Touring Etiquette for Home Buyers

Home Touring Etiquette for Buyers

Home buyers get excited about touring potential new homes. Not only do you get the chance to find your perfect living space, but you also get to check out new design concepts that help you narrow down what you want in a home.

However, you do need to remember that this is someone else’s house, even if it is unoccupied. You may also run into situations where the homeowners are present.

Before you head out for your next house visit, be sure to brush up on these etiquette basics so that you don’t step on any toes.

#1: Be On Time

Searching for a new home sometimes means squeezing in tours after work or seeing several houses on the weekend. While life does get hectic, you need to remember that showing up late gives a bad impression to the seller and anyone else involved.

Try to plan your tours with enough time that you can arrive early. This also gives you some time to check out the overall neighborhood as you drive up.

#2: Limit the People in Your Group

Buying a house is a big decision, and it helps to have other people’s input. However, you should still limit your touring group to only you and any other people who are directly involved in the purchases.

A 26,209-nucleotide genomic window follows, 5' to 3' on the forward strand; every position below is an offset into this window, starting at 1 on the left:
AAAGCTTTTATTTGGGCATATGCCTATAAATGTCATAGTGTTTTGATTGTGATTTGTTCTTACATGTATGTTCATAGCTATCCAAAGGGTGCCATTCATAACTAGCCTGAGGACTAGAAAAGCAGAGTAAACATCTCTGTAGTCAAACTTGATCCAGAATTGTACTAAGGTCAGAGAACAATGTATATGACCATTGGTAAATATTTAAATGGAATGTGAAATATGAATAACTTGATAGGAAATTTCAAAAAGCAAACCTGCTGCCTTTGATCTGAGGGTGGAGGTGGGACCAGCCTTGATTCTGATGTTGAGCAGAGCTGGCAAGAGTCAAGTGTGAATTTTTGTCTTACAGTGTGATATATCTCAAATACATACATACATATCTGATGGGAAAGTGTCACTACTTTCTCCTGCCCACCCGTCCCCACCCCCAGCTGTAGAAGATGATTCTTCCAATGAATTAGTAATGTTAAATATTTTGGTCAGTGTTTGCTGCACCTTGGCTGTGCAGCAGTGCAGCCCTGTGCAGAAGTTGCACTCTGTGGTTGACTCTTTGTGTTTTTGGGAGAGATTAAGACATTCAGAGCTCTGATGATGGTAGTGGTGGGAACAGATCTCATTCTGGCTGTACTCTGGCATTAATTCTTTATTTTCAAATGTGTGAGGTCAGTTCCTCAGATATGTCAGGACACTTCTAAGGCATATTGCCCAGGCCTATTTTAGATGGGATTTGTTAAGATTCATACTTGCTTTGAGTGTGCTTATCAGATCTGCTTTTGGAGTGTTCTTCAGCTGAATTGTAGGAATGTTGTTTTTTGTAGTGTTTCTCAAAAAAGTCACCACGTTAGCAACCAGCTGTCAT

This limits the amount of traffic coming through the home and allows you to focus on finding out the answers to your questions.

#3: Take Care Of the Flooring

Many of the houses that you tour may have brand new flooring or carpets that have just been professionally cleaned. When you arrive, look for clues as to whether or not you should remove your shoes.

For instance, some sellers place a shoe rack or disposable shoe covers nearby to make there preferences clear. If you are unsure of what to do, then follow your real estate agent’s lead. If they slip off their shoes, then you should, too.

#4: Respect the Homeowner’s Privacy

In most cases, it is generally accepted that you need to open up features of the house that will impact your daily life.

For instance, you should feel comfortable opening closets, pantries and other areas that you would not normally enter in a stranger’s house. This helps you to check the condition of these areas along with the amount of space each contains.

However, you should not open anything that the homeowner is likely taking with them or that could contain personal items. For instance, it is best to leave the medicine cabinet and dresser drawers closed.

#5: Ask Before Using the Plumbing

It is always best to handle using the restroom before you arrive for the home tour. If you find yourself in an emergency situation, asking before you go is just polite.

You may also simply want to know if all of the plumbing fixtures in the house work. Always ask the homeowner or the realtor before you flush a toilet or turn on a faucet. The water may already be turned off in an unoccupied home.

As you tour houses, remember that each one could be your future home. When in doubt, just ask if something is appropriate before you do it. This way, you can relax and fully explore the potential of the houses that you visit.

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